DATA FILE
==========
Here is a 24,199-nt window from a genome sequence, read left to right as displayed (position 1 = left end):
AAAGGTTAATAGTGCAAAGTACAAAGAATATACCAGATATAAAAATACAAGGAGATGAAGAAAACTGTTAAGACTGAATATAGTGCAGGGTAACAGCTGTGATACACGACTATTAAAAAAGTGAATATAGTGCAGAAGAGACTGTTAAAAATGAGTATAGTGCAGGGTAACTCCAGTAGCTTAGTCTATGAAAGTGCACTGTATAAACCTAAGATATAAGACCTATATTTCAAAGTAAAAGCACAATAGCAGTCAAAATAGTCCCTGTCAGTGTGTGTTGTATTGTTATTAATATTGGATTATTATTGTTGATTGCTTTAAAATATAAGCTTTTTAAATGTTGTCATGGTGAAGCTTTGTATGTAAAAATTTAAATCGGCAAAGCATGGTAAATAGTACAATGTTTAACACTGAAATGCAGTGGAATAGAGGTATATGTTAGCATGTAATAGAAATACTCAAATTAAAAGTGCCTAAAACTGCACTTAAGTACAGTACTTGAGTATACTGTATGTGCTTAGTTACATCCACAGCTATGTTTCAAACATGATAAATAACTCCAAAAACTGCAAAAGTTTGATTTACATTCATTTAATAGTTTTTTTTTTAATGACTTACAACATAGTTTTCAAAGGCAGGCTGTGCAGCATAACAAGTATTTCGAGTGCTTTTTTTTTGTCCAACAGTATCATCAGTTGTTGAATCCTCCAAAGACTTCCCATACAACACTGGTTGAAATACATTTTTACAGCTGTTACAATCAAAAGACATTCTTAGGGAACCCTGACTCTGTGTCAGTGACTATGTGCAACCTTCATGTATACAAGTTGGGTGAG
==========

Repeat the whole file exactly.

Here is a 24,199-nt window from a genome sequence, read left to right as displayed (position 1 = left end):
AAAGGTTAATAGTGCAAAGTACAAAGAATATACCAGATATAAAAATACAAGGAGATGAAGAAAACTGTTAAGACTGAATATAGTGCAGGGTAACAGCTGTGATACACGACTATTAAAAAAGTGAATATAGTGCAGAAGAGACTGTTAAAAATGAGTATAGTGCAGGGTAACTCCAGTAGCTTAGTCTATGAAAGTGCACTGTATAAACCTAAGATATAAGACCTATATTTCAAAGTAAAAGCACAATAGCAGTCAAAATAGTCCCTGTCAGTGTGTGTTGTATTGTTATTAATATTGGATTATTATTGTTGATTGCTTTAAAATATAAGCTTTTTAAATGTTGTCATGGTGAAGCTTTGTATGTAAAAATTTAAATCGGCAAAGCATGGTAAATAGTACAATGTTTAACACTGAAATGCAGTGGAATAGAGGTATATGTTAGCATGTAATAGAAATACTCAAATTAAAAGTGCCTAAAACTGCACTTAAGTACAGTACTTGAGTATACTGTATGTGCTTAGTTACATCCACAGCTATGTTTCAAACATGATAAATAACTCCAAAAACTGCAAAAGTTTGATTTACATTCATTTAATAGTTTTTTTTTTAATGACTTACAACATAGTTTTCAAAGGCAGGCTGTGCAGCATAACAAGTATTTCGAGTGCTTTTTTTTTGTCCAACAGTATCATCAGTTGTTGAATCCTCCAAAGACTTCCCATACAACACTGGTTGAAATACATTTTTACAGCTGTTACAATCAAAAGACATTCTTAGGGAACCCTGACTCTGTGTCAGTGACTATGTGCAACCTTCATGTATACAAGTTGGGTGAG